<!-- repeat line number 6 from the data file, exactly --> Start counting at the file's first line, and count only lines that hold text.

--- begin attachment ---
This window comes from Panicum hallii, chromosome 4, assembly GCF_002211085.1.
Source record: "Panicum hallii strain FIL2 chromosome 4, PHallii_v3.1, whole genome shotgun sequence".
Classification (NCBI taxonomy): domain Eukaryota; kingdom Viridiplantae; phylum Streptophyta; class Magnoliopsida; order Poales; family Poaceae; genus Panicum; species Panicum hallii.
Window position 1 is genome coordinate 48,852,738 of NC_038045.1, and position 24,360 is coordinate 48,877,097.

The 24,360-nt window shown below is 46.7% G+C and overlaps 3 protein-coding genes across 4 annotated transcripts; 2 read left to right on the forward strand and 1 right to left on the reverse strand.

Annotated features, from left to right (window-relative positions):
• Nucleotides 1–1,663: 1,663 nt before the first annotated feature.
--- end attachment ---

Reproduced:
Annotated features, from left to right (window-relative positions):